In a time of crisis it’s important to act decisively
and suggest solutions that will support the economy.
That’s why a legislative proposal has been submitted – the Crisis and Recovery Bill.
By significantly simplifying the decision-making process, projects could be realised much faster.
At least, that’s the intention.
According to Jan Jans, Professor of Administrative Law, this bill may actually have the opposite effect.
One of the problems resulting from the economic crisis is that there is too little construction work. At the same time, and partly because of that, unemployment is increasing. As a result, the Cabinet wants to speed up investment in all kinds of infrastructure. Projects which were already in the queue are going to be tackled sooner to get the Netherlands back to work. The Crisis and Recovery Bill is intended to speed up the decision-making procedures for this type of major project.
Jans: ‘You can’t just construct a four-lane motorway through a nature reserve. You have to go through all kinds of rules and procedures first that usually take a lot of time. This legislative proposal is introducing a lot of new aspects to administrative procedure law to try to curtail the length of the process for this kind of project. However, two of the new aspects could actually result in more delay.’
One of these new elements is the application of the principle of relativity in the legal protection system under public law. Jans: ‘In normal circumstances, citizens are permitted to protest against a new road, for example. The principle of relativity means that it will only be possible to invoke the violation of a legal rule if that legal rule was intended to violate your interests.’ If that is not the case, then a government decision will not be submitted to an administrative tribunal for assessment.
‘Say that you have a restaurant on the edge of a nature reserve’, says Jans. ‘In contravention of the nature conservation rules, a permit is granted for the building of another restaurant. In the present situation the owner of the first restaurant can object because the new permit contravenes the nature and environmental protection laws. If the principle of relativity is introduced, he would no longer be able to appeal on those grounds and only – I’m picking an example at random – the Natterjack toad, protected in that area, would be able to appeal to the courts. And that’s not something they tend to do.’
The principle of relativity would thus ensure that opponents would be less able to appeal to the courts, but there would also be fewer opportunities to enforce the law. According to Jans, this would mainly be at the expense of rules concerning protected plants and animals. ‘You could say that the choice is in the hands of the legislator', states Jans. ‘We have major problems, we are in a crisis, and the aim is to speed up such processes, even if that’s at the expense of the environment. ’ However, many of the nature and environmental protection norms are originally European.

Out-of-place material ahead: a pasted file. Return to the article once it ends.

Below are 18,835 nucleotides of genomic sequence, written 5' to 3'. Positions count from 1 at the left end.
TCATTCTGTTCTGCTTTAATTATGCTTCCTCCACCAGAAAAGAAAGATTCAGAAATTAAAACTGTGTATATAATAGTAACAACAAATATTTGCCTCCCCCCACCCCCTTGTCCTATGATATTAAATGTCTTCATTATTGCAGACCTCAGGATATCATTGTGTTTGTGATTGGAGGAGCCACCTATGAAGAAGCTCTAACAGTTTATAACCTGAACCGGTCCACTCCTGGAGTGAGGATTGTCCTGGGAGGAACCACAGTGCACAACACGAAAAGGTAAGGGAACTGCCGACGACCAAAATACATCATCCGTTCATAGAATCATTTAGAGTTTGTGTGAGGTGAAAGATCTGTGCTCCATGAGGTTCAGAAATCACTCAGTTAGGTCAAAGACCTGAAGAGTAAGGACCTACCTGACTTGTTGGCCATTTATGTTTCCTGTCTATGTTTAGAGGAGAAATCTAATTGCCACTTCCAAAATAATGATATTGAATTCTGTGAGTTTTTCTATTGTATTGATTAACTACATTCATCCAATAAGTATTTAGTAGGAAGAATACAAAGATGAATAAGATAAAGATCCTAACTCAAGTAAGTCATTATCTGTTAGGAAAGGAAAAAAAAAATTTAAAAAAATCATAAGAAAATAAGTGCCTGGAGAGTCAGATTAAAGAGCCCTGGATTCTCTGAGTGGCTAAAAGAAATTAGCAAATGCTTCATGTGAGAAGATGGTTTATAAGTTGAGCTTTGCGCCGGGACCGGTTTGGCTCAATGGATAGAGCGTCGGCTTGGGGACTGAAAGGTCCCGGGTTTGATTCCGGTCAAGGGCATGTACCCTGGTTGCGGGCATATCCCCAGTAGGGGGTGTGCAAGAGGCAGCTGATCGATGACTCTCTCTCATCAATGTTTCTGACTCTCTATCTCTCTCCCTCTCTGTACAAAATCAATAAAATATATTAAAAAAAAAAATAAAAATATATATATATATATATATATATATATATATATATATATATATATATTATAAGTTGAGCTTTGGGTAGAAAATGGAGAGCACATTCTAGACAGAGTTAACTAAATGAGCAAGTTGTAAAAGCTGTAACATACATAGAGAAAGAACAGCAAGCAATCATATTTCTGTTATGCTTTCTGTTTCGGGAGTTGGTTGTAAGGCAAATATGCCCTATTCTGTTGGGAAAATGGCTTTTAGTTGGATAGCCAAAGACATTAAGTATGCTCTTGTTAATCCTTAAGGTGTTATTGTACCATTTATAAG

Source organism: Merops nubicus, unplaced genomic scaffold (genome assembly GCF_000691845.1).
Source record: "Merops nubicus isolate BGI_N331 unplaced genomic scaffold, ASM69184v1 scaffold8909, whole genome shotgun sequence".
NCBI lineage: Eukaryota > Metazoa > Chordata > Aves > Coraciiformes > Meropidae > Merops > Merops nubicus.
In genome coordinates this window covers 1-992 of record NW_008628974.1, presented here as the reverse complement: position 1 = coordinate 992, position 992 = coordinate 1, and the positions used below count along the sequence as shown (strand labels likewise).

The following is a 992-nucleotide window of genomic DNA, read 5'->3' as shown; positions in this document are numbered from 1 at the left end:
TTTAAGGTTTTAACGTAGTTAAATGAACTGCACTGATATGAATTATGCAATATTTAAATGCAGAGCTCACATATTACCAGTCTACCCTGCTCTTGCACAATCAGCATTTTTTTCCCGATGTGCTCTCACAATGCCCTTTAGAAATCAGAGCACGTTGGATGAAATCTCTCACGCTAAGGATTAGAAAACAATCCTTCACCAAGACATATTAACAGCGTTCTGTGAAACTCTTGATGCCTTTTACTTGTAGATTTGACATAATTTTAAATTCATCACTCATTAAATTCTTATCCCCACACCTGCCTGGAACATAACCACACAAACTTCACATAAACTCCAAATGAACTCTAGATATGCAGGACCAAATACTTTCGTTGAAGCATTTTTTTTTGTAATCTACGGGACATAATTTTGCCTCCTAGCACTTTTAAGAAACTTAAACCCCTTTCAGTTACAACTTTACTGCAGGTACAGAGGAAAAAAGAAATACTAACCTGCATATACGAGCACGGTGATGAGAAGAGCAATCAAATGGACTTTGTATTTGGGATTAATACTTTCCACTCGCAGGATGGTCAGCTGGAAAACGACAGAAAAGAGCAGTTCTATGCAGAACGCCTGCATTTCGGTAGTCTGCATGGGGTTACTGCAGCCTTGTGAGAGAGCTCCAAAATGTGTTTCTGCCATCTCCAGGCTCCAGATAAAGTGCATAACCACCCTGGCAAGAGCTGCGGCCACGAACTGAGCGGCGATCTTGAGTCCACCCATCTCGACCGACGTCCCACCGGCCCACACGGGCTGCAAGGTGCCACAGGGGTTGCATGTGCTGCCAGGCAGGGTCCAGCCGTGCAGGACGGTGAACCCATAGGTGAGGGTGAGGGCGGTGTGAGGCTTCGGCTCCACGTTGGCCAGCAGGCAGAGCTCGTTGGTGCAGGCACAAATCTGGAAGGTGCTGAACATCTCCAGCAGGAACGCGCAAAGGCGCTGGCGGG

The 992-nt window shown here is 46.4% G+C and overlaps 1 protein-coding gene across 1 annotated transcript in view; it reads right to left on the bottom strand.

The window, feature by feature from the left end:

The European law background of these standards means that the extent to which the environmental standards apply is actually determined by the European Court of Justice. When an administrative tribunal is faced with a question about the remit of a violated environmental standard, it must turn to the European Court of Justice (Article 234 EC Treaty). Jans: ‘The average length of such procedures is between seventeen and eighteen months, and bang goes your time saving.’
The second ‘new issue’ in the Crisis and Recovery Bill is that a court can decide to let a decision stand, even if it contravenes the legal rules. In this case too, Jans expects it to be the rules governing nature and environmental protection that will be compromised. This will result in problems with the Aarhus Convention, to which the Netherlands, as well as the EC, has committed itself.
Based on this Convention, the courts are required to investigate the ‘substantive and procedural legality’ of environmental decisions, and in the case of unlawfulness, provide ‘adequate and effective remedies’. Thus, if a court decides to interpret its right to let unlawful decisions stand loosely, then this will lead to tensions with the Aarhus Convention. And as the Aarhus Convention has also been ratified by the EC, conflicts concerning it could also end up at the European Court of Justice. Just like the question of the extent to which environmental standards have been violated, this could also lead to significant delays. Here, too, the Crisis and Recovery Bill is thus also more likely to result in delays than in speeding up the process.
Jan H. Jans (1956) is Professor of Administrative Law at the University of Groningen. He worked previously for the University of Amsterdam, first as Professor of European Environmental Law, then as Professor of European Union Law. Jans is a member of the Committee for the Environmental Impact Assessment, vice chair of the complaints advisory committee of the Netherlands Competition Authority, deputy judge for the court in Assen and editor of SEW, Journal of Environmental Law, Legal Issues of Economic Integration, Journal for European Environmental & Planning Law (JEEPL),
Review of European Administrative Law
(REALaw) and The Columbia Journal of European Law. He is also a member of the Research Committee of the IUCN Academy of Environmental Law and of the Avosetta Group of European Environmental Lawyers.
For more information: Jan Jans.
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